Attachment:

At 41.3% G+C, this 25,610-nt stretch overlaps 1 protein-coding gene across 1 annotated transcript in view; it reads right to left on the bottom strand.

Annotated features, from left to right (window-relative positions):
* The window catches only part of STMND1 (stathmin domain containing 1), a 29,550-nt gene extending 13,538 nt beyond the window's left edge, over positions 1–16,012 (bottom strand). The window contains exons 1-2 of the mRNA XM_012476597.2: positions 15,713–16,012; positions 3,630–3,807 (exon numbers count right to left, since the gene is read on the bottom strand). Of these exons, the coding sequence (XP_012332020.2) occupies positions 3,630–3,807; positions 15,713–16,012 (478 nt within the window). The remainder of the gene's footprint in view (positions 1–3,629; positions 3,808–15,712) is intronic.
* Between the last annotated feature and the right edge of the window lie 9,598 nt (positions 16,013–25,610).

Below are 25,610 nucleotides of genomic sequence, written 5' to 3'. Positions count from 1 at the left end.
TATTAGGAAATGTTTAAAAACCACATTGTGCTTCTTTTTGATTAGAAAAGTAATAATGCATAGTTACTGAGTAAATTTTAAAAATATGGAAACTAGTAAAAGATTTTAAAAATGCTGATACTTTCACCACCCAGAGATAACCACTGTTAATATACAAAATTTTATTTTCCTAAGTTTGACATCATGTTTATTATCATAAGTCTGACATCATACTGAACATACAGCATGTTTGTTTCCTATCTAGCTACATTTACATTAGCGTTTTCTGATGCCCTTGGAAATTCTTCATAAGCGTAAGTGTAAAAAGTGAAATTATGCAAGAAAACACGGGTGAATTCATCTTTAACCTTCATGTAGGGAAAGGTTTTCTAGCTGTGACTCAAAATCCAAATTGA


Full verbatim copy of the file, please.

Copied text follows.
At 41.3% G+C, this 25,610-nt stretch overlaps 1 protein-coding gene across 1 annotated transcript in view; it reads right to left on the bottom strand.

Annotated features, from left to right (window-relative positions):
* The window catches only part of STMND1 (stathmin domain containing 1), a 29,550-nt gene extending 13,538 nt beyond the window's left edge, over positions 1–16,012 (bottom strand). The window contains exons 1-2 of the mRNA XM_012476597.2: positions 15,713–16,012; positions 3,630–3,807 (exon numbers count right to left, since the gene is read on the bottom strand). Of these exons, the coding sequence (XP_012332020.2) occupies positions 3,630–3,807; positions 15,713–16,012 (478 nt within the window). The remainder of the gene's footprint in view (positions 1–3,629; positions 3,808–15,712) is intronic.
* Between the last annotated feature and the right edge of the window lie 9,598 nt (positions 16,013–25,610).

Below are 25,610 nucleotides of genomic sequence, written 5' to 3'. Positions count from 1 at the left end.
TATTAGGAAATGTTTAAAAACCACATTGTGCTTCTTTTTGATTAGAAAAGTAATAATGCATAGTTACTGAGTAAATTTTAAAAATATGGAAACTAGTAAAAGATTTTAAAAATGCTGATACTTTCACCACCCAGAGATAACCACTGTTAATATACAAAATTTTATTTTCCTAAGTTTGACATCATGTTTATTATCATAAGTCTGACATCATACTGAACATACAGCATGTTTGTTTCCTATCTAGCTACATTTACATTAGCGTTTTCTGATGCCCTTGGAAATTCTTCATAAGCGTAAGTGTAAAAAGTGAAATTATGCAAGAAAACACGGGTGAATTCATCTTTAACCTTCATGTAGGGAAAGGTTTTCTAGCTGTGACTCAAAATCCAAATTGA